Alaska is not what you might picture when you think of breaking. But it’s been the backdrop for b-boys and b-girls who’ve taken the art form from recreational centers to world stages.
Bri Pritchard is a b-girl from Anchorage. Also known as Snap1, she started breaking when she was 17. She’s 30 now and an Olympic hopeful.
Pritchard says she usually wakes up every day at 4 a.m. and trains alone on a mat in a spare room in her house. It’s similar to how she started.
“I would watch the kids when I was 17 in high school, and then I would go home and go practice in my garage or watch YouTube videos,” she said.
Eventually, she joined other dancers at the Spenard Recreational Center. There was a small fee to use the facilities, but the informal, peer-to-peer lessons were essentially free.
In those days, Pritchard says teenagers were swept-up by MTV’s “America’s Best Dance Crew” and emulated dance routines they saw online.
“There would be kids there — younger, older, just dancing, practicing for hours,” Pritchard said.
She says the group she practiced with would spend whole days at the rec center, oftentimes back-to-back. They’d clean up the dance room when the facilities closed, go outside to play basketball at night, and then head back in when the rec center opened in the morning.
In Anchorage, the dance groups, or crews, were mainly separated by high school. They would visit one another’s schools during lunch hours to stack their skills up against each other, and an audience would gather in a common area to watch. But the rec was where they could scope out the competition.
“So every time you went to the rec center, it was kind of like you had something to prove all the time,” she said.
Back then, Pritchard was the only female in her crew, Elements of Rhythm. She was also the only competitive b-girl in Anchorage’s male-dominated hip-hop and dance community.
“So I had to get the power moves. I had to get the blow-ups. I had to get the freezes because that’s what they were doing,” she said.
Her crew participated in competitions, called jams, in Anchorage and Fairbanks. For a lot of people, this was where the real competition was at. It included a group of Anchorage b-boys from the scene’s first-generation, the Illaskan Assassins.
“They were our heroes,” Pritchard said. “And then we started practicing, and then we were out to beat them.”
The Illaskan Assassins were known for cultivating the hip-hop community in Anchorage. They traveled to national events and became fairly well-known outside of Alaska. This was a course Pritchard and her crew would end up following.
She competed regularly within Alaska, but Pritchard says it didn’t click for her that she could make something out of breaking until she went out of state. She says she wanted to use dance as a way to meet new people and see new places.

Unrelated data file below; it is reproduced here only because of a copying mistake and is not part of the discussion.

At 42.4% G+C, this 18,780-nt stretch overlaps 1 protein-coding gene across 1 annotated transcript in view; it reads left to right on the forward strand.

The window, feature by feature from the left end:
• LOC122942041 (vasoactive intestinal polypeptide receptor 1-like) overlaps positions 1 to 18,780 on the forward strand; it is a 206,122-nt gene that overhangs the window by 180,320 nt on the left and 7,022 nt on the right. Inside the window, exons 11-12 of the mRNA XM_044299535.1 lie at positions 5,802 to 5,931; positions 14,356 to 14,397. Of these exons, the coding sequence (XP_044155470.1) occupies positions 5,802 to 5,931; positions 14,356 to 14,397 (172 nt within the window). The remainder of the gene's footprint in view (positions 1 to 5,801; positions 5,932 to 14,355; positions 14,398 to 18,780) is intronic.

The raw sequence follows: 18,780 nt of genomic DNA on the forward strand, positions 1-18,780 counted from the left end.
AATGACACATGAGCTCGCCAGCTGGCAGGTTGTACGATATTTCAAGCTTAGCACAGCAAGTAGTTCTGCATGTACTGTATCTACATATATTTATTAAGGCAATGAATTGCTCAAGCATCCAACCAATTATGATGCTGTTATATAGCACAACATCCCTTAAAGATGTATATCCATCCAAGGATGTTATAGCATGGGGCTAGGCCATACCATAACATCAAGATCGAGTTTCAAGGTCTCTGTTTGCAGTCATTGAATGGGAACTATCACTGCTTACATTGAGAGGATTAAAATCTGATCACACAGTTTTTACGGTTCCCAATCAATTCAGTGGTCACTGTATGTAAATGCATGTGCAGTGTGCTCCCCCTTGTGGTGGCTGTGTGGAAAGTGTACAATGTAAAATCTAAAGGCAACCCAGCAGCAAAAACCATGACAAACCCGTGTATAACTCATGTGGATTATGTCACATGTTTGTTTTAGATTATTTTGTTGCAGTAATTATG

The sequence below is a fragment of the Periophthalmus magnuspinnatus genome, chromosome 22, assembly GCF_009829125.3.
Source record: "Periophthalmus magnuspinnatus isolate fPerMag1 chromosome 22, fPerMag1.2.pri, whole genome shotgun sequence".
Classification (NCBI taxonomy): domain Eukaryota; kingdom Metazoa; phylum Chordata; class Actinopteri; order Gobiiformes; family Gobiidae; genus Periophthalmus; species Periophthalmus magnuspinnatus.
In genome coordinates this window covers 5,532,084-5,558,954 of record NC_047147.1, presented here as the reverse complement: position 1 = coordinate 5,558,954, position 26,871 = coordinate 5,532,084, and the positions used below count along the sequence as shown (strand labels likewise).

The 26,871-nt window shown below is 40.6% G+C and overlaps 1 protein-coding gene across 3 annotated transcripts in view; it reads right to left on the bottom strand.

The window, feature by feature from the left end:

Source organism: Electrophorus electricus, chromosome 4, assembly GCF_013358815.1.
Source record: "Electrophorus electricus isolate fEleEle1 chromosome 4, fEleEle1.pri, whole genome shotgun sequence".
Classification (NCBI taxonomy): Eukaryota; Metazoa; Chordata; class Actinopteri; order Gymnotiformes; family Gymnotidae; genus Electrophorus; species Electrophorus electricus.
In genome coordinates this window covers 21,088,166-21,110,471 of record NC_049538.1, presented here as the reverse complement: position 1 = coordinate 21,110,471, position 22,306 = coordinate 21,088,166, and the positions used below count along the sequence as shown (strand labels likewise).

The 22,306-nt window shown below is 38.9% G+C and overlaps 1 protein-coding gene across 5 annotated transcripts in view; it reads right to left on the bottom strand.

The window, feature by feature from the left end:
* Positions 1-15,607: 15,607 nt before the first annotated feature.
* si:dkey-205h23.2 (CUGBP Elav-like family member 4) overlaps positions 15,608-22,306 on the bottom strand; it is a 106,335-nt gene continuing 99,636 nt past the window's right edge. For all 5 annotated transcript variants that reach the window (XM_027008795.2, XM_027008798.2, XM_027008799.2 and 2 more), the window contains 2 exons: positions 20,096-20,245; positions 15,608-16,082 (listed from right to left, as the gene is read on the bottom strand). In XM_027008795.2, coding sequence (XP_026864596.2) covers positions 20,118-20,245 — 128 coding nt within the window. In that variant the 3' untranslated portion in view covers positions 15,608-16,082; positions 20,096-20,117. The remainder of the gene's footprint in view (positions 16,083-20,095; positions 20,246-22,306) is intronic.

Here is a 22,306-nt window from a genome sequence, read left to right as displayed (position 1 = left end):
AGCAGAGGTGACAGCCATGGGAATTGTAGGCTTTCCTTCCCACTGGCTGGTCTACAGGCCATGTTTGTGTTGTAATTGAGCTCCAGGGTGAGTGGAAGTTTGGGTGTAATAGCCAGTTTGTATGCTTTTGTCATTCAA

“Because if you’ve lived here long enough, you know that we’re isolated here in Alaska,” she said. “And it’s a great place to live, but there is just so much more out there in the rest of the world.”
Now it’s taken her all over the map — winning competitions in Nevada, Florida and Arizona, and to jams in Europe.
When Pritchard isn’t competing, she’s a helicopter mechanic with the Alaska Army National Guard. She was deployed to Iraq last year, along with her husband.
If breaking and military life sound like the complete opposite of each other, that’s because they are. And she says when she first met her husband through the military, she had to dismantle the images he had of hip-hop culture through stereotypical and sometimes violent depictions in popular media.
“And eventually, when I did ease him into it, and then he met the people, and then he got to actually see the culture for what it was, it really changed him,” she said.
The 2024 Olympics will be held in Paris. It’s the first time athletes will compete in breaking at the games. In order to get on Team USA, breakers need to rack up enough points or win first or second place at nationals. Pritchard has a real chance; she’s ranked No. 2 in the country for her division.
It hasn’t been easy pursuing her goal to get on the national team. She still works full-time and competes on the weekends. She has a sponsorship, but she’s been funding most of her trips herself. She’s also a full-time student and currently pursuing a bachelor’s degree in kinesiology.
Beyond an Olympic medal, she’s hoping getting on Team USA’s roster will inspire a new generation of b-girls and b-boys in Alaska. The scene she grew up with has dwindled. People have moved on, jams are now few and far between and the rec center doesn’t have the same groups of kids battling each other.
But Pritchard and her original crew have tried to revive the community. They’ve organized events on their own, and they’ve spent time teaching kids how to break. And one of her old crew members — another accomplished breaker, Jeremy “B-Boy Ives” Viray — recently took up ownership of a dance studio in Anchorage.
Pritchard sits on her mat at home and talks about the plans she has beyond the Olympics. The sun beams in through the window and lights up the room. There’s an auspicious glow around her. It’s as if the light sparks her energy. She says she’s not afraid of getting older. B-boys and b-girls are still at their prime well into their 30s, and sometimes even their 40s. The older they get, the more they understand their bodies and come into their own.
In 2018, she joined a new team called Flooristas, an all-female crew. And she says even though she’s grateful for her start with b-boys, she’s thrilled to finally be alongside other b-girls who understand the female body and its motions.
This is a new era in her life, and there’s a fire to it, an eagerness. She and her husband are getting ready to leave Alaska. She has plans to keep competing for at least another 15 years, and after that, she’ll coach. And while she’s called “Alaska’s only b-girl,” there’s hope she isn’t the last.